A recent IBJ editorial called for increased competition in Indianapolis Public Schools board races to ensure “board members are representing the interests and the will of the students and families in the district they represent” [“IPS school board races need jolt of meaningful competition, Sept. 30].
There are three strong Black women running for IPS school board, so I have a slightly different take. I’m proud that RISE Indy, the organization I founded to help improve local public schools, endorsed them all.
I’m even prouder that two of them were part of the Circle City Leaders program, an initiative that connects candidates and campaign staffers of color to the training and resources they need to navigate a political system they’ve historically been kept out of.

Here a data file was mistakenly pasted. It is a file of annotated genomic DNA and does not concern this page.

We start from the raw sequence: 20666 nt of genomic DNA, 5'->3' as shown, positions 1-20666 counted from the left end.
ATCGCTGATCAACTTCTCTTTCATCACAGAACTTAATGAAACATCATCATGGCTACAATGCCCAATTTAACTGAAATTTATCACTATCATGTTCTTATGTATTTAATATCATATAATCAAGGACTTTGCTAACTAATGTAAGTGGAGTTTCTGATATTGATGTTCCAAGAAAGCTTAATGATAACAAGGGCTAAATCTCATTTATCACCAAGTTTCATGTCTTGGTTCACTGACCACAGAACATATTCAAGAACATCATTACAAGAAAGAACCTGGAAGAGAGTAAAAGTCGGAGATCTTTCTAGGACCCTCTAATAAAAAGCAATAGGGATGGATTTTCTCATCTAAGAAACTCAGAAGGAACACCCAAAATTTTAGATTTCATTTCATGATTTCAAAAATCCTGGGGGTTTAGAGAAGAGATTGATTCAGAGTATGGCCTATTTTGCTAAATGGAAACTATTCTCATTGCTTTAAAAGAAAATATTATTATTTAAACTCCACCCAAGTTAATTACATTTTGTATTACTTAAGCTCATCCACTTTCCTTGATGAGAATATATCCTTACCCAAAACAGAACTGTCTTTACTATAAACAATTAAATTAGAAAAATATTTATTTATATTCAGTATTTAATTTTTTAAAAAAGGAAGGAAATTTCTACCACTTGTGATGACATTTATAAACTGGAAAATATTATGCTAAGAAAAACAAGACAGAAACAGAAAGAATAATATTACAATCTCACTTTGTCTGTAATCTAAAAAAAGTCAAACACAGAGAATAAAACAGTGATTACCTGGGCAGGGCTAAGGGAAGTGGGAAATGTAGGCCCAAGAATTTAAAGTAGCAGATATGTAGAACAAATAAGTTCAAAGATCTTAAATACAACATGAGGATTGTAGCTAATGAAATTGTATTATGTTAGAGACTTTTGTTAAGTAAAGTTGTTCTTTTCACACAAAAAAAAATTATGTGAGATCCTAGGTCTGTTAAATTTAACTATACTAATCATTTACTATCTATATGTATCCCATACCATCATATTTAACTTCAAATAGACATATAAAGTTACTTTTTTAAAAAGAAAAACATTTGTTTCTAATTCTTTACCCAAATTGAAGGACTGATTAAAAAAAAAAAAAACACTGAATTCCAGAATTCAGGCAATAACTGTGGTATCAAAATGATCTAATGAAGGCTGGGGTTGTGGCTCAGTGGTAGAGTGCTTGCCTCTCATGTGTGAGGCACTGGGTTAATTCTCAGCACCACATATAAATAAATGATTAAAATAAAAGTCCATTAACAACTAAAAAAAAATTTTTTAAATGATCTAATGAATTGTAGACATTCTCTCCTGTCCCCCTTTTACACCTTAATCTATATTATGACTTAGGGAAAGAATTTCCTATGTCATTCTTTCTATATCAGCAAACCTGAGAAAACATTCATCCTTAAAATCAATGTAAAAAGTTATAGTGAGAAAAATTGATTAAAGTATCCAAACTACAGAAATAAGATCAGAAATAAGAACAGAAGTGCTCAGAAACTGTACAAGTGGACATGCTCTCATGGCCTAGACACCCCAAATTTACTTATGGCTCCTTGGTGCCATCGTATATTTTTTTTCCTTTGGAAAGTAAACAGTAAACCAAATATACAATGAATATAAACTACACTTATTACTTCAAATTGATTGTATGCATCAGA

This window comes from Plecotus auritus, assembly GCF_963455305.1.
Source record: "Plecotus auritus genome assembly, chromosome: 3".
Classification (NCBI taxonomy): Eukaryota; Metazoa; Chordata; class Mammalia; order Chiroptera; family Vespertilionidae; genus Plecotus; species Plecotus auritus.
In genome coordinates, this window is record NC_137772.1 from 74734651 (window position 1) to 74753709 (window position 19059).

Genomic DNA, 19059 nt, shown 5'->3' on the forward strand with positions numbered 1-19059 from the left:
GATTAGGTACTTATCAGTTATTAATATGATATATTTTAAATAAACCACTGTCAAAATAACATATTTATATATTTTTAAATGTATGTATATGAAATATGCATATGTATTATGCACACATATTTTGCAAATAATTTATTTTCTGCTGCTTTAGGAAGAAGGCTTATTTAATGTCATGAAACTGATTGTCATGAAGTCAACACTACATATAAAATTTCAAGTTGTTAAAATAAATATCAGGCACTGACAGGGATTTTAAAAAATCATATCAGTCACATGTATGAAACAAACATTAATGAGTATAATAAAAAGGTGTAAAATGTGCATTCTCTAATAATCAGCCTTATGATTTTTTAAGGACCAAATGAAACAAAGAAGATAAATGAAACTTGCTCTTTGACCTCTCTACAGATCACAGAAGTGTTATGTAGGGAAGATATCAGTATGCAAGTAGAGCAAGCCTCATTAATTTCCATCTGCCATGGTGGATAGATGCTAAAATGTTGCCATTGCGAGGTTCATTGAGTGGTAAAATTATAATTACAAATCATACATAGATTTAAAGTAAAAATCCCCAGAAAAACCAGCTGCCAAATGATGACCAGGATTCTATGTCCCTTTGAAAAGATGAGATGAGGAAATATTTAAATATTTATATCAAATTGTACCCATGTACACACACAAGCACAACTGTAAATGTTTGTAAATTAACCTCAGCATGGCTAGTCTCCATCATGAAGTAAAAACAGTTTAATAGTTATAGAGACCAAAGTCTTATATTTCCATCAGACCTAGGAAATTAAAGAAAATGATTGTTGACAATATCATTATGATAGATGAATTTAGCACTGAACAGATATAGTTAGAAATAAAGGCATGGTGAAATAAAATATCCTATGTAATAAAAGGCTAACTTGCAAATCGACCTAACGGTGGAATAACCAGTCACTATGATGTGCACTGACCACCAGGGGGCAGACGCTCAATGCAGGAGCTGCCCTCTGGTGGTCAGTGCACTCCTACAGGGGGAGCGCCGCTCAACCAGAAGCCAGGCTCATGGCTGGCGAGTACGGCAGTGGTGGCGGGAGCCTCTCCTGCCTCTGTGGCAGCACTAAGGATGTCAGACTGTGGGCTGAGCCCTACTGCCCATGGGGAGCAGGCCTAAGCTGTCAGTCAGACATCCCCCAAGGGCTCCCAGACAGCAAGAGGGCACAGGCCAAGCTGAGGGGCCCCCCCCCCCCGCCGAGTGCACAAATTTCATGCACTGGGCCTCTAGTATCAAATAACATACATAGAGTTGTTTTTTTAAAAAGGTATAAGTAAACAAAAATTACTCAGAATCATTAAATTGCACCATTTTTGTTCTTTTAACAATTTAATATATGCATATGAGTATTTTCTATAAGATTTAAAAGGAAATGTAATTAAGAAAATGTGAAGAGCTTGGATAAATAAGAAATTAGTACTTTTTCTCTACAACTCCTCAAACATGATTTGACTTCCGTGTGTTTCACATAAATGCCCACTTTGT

This year, IPS District 3 candidate Hope Hampton and at-large candidate Angelia Moore are both CCL alumni. Current IPS commissioners Kenneth Allen and Will Pritchard also are CCL graduates.
At RISE Indy, we believe school board candidates should know what they are running for because the job isn’t what most people think it is. The IPS budget runs between $300 million to $500 million in any given year. The board’s role is to hire the superintendent, assist with strategic planning and budgeting and hold the district accountable for implementation.
We agree that in a district where 80% of students are non-white, the board should look like the families it represents: All three RISE-endorsed candidates this cycle are women of color. They are collectively focused on issues such as equitable funding, financial transparency, language justice, increasing the number of teachers of color in the district and providing better access to mental health support.
Running for office has become increasingly difficult over the years. I’m proud of the work RISE Indy is doing to train emerging leaders, ensure candidates are informed about the job they’re seeking and encourage our community to vote like our city’s future depends on it.
RISE Indy CEO